Don't let the title of this book fool you. It may have been almost 50 years since the first of these previously published pieces appeared in print, but some of Homer author Jim Rearden's cast of characters cut their adventurous trails across Alaska much earlier than that.
And though the intervening years have altered "the last frontier's" landscape, the pages are filled with reminders of why the name of this country means "the great land."
For starters, there's the land itself. Descriptions of Alaska's countryside are tightly woven throughout the book's fabric. In some sections, like the chapter about a 1954 rescue on Mount McKinley, they are more the pattern than the background.
Rearden recorded an interview with Dr. John McCall of College, who was on a team of rescuers that pulled an injured climber off North America's tallest mountain. McCall tells of thick clouds that rolled down the slopes and weighted down the team's spirits.
Fragile ice bridges collapsed over bottomless crevasses.
"It gave a loud crack, and the whole thing, for a distance of about 20 yards, disappeared. We listened to the echoes and the sound of ice and snow bouncing from side to side in the big hole."
The altitude made reasoning difficult and teamwork a challenge.
On more than one day, they hoped to reach the waiting climber, only to have weather, dangerous climbing and exhaustion foil their attempts. All the while, McCall "was afraid to think about what we might find when we arrived at our destination. Would it be an empty tent? A frozen body? A gibbering idiot? The strain of being injured and alone for so long would break the nerves of many, and it would be no discredit to them."
The remote country around Lake Minchumina is Hjalmar "Slim" Carlson's home. But his home came with a high price. Sometimes Carlson made those "payments" while fishing for food.
"Bare-handed despite the 18-degree temperature and raw wind, he used a handle with a nail in it to untangle the nylon net from the whitefish, an occasional scaleless ling, or sucker."
And sometimes he made those "payments' while trapping for furs.
"During winter '54 while he was running a trapline, the temperature dropped to 58 below. On another occasion when it was 60 below he became so cold that he drove his dogs right into a line cabin. He was too cold to remove harnesses until he warmed himself with a fire."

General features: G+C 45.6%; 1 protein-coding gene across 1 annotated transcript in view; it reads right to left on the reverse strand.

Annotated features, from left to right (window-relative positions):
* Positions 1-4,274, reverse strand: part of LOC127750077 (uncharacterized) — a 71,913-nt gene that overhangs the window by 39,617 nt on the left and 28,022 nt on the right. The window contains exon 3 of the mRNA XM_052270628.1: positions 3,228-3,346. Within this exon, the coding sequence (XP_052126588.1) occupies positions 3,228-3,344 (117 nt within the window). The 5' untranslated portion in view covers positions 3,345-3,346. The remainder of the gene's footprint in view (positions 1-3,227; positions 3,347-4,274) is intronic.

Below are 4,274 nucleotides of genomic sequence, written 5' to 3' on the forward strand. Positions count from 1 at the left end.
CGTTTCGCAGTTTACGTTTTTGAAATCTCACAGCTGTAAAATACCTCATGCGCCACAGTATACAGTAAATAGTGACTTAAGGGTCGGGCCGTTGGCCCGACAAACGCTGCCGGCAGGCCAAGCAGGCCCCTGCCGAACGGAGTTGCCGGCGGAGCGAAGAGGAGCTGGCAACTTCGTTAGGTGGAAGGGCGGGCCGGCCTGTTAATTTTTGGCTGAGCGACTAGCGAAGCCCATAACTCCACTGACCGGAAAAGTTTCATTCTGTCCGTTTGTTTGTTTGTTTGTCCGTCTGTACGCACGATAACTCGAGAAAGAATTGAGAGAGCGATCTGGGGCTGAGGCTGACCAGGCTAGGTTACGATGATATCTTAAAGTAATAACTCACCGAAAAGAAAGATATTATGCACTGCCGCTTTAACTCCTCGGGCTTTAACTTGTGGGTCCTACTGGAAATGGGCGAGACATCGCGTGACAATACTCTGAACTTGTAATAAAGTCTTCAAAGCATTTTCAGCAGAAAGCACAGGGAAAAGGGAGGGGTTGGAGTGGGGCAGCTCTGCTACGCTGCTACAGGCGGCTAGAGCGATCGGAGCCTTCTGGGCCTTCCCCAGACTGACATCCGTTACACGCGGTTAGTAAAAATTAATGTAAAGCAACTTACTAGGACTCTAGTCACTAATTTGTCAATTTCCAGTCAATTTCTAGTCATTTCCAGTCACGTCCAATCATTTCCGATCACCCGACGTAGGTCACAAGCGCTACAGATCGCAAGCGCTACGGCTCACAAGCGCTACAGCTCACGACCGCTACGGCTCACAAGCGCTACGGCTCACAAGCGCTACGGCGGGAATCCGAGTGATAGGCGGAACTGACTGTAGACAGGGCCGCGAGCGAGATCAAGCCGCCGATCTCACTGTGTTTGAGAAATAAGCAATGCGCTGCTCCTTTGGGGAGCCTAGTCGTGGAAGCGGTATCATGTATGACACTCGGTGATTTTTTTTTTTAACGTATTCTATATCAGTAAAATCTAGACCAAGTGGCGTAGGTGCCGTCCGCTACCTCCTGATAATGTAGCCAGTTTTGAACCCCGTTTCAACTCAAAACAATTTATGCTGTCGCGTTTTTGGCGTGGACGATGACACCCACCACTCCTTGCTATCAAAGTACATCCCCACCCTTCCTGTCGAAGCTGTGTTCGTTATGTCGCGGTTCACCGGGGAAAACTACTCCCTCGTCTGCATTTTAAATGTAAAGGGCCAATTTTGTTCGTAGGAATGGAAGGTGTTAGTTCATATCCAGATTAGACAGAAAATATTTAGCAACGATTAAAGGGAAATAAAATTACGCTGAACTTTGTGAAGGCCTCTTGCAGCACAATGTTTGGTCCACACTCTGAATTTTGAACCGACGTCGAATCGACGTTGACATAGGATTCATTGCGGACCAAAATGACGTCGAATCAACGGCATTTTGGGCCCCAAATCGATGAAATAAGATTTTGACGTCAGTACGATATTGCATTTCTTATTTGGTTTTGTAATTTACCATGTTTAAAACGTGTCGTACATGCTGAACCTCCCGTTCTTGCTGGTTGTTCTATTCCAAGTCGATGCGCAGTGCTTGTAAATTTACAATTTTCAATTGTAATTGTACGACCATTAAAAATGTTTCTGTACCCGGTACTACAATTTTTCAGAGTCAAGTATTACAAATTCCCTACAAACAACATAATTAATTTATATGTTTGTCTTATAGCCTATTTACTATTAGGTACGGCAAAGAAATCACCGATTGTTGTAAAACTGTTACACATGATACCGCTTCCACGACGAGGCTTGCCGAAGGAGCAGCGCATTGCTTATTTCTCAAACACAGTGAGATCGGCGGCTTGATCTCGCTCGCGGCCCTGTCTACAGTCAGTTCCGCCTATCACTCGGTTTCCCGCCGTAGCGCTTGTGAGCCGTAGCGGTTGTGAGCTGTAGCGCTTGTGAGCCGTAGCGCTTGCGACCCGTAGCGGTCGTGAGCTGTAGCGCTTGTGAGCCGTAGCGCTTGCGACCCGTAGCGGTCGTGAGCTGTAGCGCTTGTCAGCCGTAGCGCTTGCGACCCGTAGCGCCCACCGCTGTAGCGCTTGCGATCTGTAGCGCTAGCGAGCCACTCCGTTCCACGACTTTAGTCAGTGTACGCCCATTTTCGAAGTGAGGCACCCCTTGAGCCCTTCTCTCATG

Wildlife gets its chance at center stage in many of Rearden's chapters. In one instance, the author praises the grayling of northern and interior Alaska.
"He is a country boy with manners. He is a gentleman and he has saved my neck on many occasions ."
Wolverines are described as "ill-tempered and unpredictable," and Rearden gives them wide berth. In fact, they claim an entire chapter. Drawing from a number of firsthand accounts, he debunks the myths, honors their feistiness and laughs at their curious ways.
And then there's Rearden's experience with the sea otter of the Aleutians during the 1960s, when swelling otter populations resulted in then-Governor Walter J. Hickel's decision to let the Department of Fish and Game thin the numbers.
Finally, there are the people. Like Knut Johnson, who grew tired of Interior Alaska's bitter cold and migrated to the Kenai Peninsula in 1922. After settling into one of the peninsula's more remote corners, Johnson's interactions with some of his four-legged neighbors earned him the nickname "Moose." But judging from the stories Rearden shares with the reader, Johnson could just as well have been nicknamed for any number of animals with whom he experienced close encounters.
There's Frank Glaser who came to Alaska in 1915. Rearden describes this hunter, trapper and guide as "a compulsive talker who loved to tell about his many encounters." His years in Alaska, began when he was 26 and came to a close some 60 years later, richly seasoned with a personal war against grizzlies and involvement with wolf control, as well as a successful attempt to create a superior dog team, thanks to a certain black wolf.
Through Rearden's wide lens are scenes from Hollywood's discovery of Alaska in the 1930s and the Aleutian's head-on with World War II in the 1940s. There are the unending ridges of the Talkeetna Mountains that threatened to keep hunter Pat O'Donnell lost and wandering. And there's an acknowledgement of Alaska's past and current connection to Russian.
In the end, Rearden's path leads to his own front door, where he reflects on changes against a backdrop of constants. And whether the reader agrees with his conclusion, the 280-plus pages and 50-plus years prove a great adventure.
McKibben Jackinsky is a free-lance writer who lives in Ninilchik.
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